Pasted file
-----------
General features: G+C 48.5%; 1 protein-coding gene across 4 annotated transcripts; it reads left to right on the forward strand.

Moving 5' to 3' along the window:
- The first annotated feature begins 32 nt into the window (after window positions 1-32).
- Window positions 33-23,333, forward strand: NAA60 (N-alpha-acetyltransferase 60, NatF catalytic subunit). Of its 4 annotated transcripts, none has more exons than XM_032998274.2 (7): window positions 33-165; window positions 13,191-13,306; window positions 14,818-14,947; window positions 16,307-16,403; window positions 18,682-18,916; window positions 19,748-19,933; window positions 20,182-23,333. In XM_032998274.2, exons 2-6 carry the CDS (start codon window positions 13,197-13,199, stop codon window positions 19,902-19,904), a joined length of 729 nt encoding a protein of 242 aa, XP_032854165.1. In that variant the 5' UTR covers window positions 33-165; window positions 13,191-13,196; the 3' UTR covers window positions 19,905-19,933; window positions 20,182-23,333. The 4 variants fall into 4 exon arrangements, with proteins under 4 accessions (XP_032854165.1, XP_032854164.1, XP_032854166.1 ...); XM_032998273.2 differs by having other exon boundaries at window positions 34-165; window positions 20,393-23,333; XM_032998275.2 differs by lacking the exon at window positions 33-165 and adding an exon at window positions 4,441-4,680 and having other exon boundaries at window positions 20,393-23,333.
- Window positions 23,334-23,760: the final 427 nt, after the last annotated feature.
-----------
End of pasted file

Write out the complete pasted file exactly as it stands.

General features: G+C 48.5%; 1 protein-coding gene across 4 annotated transcripts; it reads left to right on the forward strand.

Moving 5' to 3' along the window:
- The first annotated feature begins 32 nt into the window (after window positions 1-32).
- Window positions 33-23,333, forward strand: NAA60 (N-alpha-acetyltransferase 60, NatF catalytic subunit). Of its 4 annotated transcripts, none has more exons than XM_032998274.2 (7): window positions 33-165; window positions 13,191-13,306; window positions 14,818-14,947; window positions 16,307-16,403; window positions 18,682-18,916; window positions 19,748-19,933; window positions 20,182-23,333. In XM_032998274.2, exons 2-6 carry the CDS (start codon window positions 13,197-13,199, stop codon window positions 19,902-19,904), a joined length of 729 nt encoding a protein of 242 aa, XP_032854165.1. In that variant the 5' UTR covers window positions 33-165; window positions 13,191-13,196; the 3' UTR covers window positions 19,905-19,933; window positions 20,182-23,333. The 4 variants fall into 4 exon arrangements, with proteins under 4 accessions (XP_032854165.1, XP_032854164.1, XP_032854166.1 ...); XM_032998273.2 differs by having other exon boundaries at window positions 34-165; window positions 20,393-23,333; XM_032998275.2 differs by lacking the exon at window positions 33-165 and adding an exon at window positions 4,441-4,680 and having other exon boundaries at window positions 20,393-23,333.
- Window positions 23,334-23,760: the final 427 nt, after the last annotated feature.